Improve throughput for internet facing file transfers using AWS Global Accelerator and AWS Transfer Family services
Remote work has become more common over the last couple of years. For IT teams, this accelerated the need to support the secure distribution and collection of files and software updates for global teams in multiple locations. Additionally, organizations continue to partner with vendors or 3rd parties to distribute or collect data for analytics or reporting needs. For either group, employees or external partners, using the right solution to reduce latency is key when transferring files. The AWS Transfer Family offers Secure Shell File Transfer Protocol (SFTP) and File Transfer Protocol over SSL (FTPS) endpoints to support file transfers between the AWS cloud, vendors, and a globally dispersed workforce
When users are distributed globally, a common challenge these SFTP/FTPS workloads face is longer than acceptable latency for uploads and downloads. This can get especially aggravating when transferring large files, such as software updates.
As explained in this previous post about how to minimize network latency with your AWS Transfer for SFTP servers, customers have the option to replicate data and host it in multiple AWS Regions to improve performance. There are circumstances, especially related to disaster recovery (DR), ultra-high availability, and regulations, where geographically-isolated application replication is a necessary strategy. In other cases, a cost-effective and simple to manage alternative is preferred. This blog covers a solution for the latter scenarios.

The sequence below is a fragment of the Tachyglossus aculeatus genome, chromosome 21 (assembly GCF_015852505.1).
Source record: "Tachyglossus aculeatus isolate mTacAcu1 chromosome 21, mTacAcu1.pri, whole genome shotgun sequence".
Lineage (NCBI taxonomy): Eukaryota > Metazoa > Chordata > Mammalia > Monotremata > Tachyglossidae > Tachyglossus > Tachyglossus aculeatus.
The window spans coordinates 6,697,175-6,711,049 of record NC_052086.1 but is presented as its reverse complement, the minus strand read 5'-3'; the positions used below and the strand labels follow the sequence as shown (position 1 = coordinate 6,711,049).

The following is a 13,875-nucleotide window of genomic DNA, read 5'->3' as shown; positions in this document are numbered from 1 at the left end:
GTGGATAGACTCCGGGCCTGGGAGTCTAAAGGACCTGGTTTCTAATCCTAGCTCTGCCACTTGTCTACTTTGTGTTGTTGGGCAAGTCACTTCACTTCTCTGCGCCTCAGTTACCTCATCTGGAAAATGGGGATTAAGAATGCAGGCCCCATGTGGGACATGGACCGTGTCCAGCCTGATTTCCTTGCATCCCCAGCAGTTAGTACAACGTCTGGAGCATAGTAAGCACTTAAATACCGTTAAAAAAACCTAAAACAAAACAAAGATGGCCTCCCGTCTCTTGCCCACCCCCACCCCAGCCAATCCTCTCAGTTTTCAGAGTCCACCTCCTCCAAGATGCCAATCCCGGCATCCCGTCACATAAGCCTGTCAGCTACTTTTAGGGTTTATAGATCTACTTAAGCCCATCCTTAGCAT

This solution will use AWS Global Accelerator and AWS Transfer Family to improve data transfer throughput resulting in faster transfer times. Please refer to our test results at the tail end of the blog.
The AWS Transfer Family provides fully managed support for file transfers directly into and out of Amazon Simple Storage Service (Amazon S3) or Amazon Elastic File System (Amazon EFS). It supports Secure File Transfer Protocol (SFTP), File Transfer Protocol over SSL (FTPS), and File Transfer Protocol (FTP). Getting started with the AWS Transfer Family is easy; you no longer need to deploy or manage your own physical infrastructure.
AWS Global Accelerator is a networking service that sends your user’s traffic through Amazon Web Service’s global network infrastructure, improving your end-user performance by up to 60%. When the internet is congested, Global Accelerator’s automatic routing optimizations will help keep your packet loss, jitter, and latency consistently low.
With Global Accelerator, you are provided with two global static IPs to simplify traffic management. On the back end, you can add or remove your AWS application origins, such as Network Load Balancers, Application Load Balancers, Elastic IPs, and EC2 Instances, without making user-facing changes. To mitigate endpoint failure, Global Accelerator automatically re-routes your traffic to your nearest healthy available endpoint.